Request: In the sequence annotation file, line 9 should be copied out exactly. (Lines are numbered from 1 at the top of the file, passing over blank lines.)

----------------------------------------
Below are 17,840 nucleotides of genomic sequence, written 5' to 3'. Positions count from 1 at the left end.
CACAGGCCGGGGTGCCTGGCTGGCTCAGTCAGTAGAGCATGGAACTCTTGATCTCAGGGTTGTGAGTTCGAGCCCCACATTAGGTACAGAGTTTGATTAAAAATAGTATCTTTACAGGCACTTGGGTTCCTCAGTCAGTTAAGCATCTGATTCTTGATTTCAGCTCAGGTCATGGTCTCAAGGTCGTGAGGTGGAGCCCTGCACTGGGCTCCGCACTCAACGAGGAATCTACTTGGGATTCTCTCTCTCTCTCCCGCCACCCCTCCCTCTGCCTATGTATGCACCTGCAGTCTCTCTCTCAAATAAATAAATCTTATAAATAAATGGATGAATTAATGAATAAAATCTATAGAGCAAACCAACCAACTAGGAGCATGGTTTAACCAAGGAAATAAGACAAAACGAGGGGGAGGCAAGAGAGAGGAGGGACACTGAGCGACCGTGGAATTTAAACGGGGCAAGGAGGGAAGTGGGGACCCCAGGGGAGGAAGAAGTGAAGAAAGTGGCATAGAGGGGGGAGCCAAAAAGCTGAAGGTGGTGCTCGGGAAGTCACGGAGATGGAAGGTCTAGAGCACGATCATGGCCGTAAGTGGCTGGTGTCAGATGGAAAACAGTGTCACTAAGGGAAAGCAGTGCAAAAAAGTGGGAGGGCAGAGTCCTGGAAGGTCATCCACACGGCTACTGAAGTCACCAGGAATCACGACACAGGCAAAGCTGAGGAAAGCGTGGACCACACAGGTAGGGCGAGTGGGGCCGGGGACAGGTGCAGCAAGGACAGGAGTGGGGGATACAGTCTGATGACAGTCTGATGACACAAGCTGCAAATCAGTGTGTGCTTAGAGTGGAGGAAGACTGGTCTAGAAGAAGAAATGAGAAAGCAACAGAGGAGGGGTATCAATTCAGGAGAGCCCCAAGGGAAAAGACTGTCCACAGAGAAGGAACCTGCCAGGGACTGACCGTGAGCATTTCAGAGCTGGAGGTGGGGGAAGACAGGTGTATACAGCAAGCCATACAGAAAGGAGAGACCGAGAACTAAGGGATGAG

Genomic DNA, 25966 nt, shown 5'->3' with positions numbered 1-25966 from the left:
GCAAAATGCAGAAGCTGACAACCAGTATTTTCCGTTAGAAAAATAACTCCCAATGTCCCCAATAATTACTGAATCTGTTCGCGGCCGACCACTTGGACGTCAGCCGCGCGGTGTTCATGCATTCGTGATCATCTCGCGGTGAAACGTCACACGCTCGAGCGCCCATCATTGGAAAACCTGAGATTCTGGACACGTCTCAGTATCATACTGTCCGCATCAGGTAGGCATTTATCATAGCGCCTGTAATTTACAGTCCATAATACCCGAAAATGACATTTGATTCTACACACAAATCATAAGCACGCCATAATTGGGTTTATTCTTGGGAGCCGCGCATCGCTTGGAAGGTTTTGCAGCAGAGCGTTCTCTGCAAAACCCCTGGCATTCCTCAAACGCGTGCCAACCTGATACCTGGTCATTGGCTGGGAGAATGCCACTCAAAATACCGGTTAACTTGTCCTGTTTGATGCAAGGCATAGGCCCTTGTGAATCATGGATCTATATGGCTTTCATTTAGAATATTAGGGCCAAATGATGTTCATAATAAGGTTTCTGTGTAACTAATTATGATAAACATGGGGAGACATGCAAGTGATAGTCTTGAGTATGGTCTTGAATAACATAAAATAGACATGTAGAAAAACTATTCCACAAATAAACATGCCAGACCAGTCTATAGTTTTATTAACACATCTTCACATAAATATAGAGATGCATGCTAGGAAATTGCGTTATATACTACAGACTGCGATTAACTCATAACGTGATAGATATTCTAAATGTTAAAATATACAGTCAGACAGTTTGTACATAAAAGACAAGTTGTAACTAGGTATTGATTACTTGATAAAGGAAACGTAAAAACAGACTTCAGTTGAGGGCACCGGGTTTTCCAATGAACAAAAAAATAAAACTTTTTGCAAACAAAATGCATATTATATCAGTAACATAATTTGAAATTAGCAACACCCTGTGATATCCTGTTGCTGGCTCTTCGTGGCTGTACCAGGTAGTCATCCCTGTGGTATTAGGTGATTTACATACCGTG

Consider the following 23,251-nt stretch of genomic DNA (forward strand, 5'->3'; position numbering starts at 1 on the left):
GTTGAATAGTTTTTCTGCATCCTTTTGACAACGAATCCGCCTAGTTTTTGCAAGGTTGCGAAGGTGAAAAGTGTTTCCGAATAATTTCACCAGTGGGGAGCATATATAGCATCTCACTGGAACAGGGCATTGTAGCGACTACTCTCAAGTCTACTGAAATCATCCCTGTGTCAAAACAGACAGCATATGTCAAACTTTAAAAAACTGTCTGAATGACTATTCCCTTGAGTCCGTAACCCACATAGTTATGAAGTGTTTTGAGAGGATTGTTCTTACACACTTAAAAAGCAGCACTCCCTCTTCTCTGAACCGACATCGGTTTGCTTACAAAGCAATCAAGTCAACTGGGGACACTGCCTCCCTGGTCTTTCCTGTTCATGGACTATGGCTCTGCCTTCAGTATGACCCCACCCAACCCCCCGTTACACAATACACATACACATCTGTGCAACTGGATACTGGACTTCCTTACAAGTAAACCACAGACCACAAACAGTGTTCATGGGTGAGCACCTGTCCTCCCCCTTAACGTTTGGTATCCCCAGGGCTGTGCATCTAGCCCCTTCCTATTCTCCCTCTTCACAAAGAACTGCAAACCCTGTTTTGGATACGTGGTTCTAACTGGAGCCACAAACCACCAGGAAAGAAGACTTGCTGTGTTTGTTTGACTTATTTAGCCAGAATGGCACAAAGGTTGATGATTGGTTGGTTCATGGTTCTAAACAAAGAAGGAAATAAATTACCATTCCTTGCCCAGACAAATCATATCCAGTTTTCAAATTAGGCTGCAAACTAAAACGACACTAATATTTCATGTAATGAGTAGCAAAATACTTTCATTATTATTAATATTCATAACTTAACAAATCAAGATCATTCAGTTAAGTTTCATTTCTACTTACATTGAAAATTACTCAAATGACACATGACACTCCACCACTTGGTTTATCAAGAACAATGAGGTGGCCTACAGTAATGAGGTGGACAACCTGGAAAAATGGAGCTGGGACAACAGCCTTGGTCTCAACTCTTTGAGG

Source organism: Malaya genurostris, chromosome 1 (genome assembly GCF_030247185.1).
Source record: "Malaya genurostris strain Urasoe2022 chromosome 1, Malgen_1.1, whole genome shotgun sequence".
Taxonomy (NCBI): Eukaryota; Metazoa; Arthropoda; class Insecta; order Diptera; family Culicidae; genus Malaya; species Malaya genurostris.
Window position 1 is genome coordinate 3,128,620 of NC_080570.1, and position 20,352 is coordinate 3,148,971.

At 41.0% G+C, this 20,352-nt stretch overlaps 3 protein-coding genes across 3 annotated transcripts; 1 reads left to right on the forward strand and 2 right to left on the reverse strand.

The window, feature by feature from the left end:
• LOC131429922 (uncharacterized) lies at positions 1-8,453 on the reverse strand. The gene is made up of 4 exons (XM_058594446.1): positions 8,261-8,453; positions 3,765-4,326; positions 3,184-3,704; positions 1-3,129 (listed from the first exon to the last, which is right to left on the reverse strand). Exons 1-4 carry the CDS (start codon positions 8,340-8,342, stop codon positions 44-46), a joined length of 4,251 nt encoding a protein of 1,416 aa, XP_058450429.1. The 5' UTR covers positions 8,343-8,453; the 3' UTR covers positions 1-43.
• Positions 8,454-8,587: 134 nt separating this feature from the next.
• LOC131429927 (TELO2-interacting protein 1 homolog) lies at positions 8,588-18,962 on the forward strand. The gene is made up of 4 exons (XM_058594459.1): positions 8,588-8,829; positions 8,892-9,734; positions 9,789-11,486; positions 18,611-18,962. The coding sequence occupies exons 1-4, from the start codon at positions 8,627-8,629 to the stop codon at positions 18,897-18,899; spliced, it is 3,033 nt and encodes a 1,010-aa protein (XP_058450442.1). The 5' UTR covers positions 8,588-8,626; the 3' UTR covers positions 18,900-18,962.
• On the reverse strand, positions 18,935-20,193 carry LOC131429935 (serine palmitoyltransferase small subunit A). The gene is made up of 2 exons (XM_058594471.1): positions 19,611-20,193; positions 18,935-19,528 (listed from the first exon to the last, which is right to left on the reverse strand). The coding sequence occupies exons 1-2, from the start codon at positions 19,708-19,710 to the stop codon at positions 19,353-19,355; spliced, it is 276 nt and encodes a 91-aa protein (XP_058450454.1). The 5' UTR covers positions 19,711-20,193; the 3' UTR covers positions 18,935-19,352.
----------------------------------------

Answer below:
Taxonomy (NCBI): Eukaryota; Metazoa; Arthropoda; class Insecta; order Diptera; family Culicidae; genus Malaya; species Malaya genurostris.